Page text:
More than any other synth, the Solaris reminds me of one of my all-time favorites, the Oberheim Matrix-12, in both its physical appearance and its routing versatility. But it goes way beyond the Matrix into territory previously explored only by modular synthesists. Despite the Solaris’ complexity, its comprehensive and well-designed user interface makes it relatively easy to program once you learn your way around.

Although the Solaris is totally based on digital signal processing, it certainly sounds like an analog synth. Given the Prophet-VS and PPG-like modes, it can sound digital as well, but its extended audio specs give even its digital waveforms a warmth (for want of a better word) that no other digital synth I know achieves. Sure, it’s a boutique instrument with a price to match, but it definitely stands out from the crowd. If you want to as well, get your hands on one.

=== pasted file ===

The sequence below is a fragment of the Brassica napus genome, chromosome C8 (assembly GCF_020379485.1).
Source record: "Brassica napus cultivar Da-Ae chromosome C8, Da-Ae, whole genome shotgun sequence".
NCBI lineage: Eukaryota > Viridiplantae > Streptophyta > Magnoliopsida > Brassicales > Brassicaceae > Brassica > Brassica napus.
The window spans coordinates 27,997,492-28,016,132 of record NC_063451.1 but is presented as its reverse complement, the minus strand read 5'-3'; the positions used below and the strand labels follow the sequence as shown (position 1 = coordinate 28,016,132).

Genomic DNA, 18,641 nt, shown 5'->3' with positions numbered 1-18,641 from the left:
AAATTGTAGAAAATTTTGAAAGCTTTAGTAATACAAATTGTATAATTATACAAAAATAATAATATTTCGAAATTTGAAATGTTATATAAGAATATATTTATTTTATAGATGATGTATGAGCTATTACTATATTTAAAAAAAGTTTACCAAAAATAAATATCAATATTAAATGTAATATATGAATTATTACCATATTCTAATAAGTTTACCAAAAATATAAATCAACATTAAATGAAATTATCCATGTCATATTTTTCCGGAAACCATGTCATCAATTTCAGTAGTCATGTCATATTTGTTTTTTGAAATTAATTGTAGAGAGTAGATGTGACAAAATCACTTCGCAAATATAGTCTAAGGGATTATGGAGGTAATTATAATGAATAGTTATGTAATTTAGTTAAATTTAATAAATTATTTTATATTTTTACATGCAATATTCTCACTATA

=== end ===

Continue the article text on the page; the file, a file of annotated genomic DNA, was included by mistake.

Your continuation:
Snap Judgment
PROS Wonderful sounds. Exquisite audio quality. Multiple synthesis types and extremely flexible modulation routing. Plenty of visual feedback and hands-on control.
CONS Not multi-timbral. No true multisample mapping. Limited polyphony. Expensive.

Key Info
POLYPHONY 10 voices.
SYNTHESIS TYPES Virtual analog, wavetable, vector synthesis, user sample playback.
WEIGHT 33 lbs.

Bottom Line
As the Oberheim Matrix-12 was to the ’80s, the Solaris is to today, only far, far deeper. To see it and hear it is to want it.
$3,999 direct

***Audio clip examples of the Solaris synthesizer.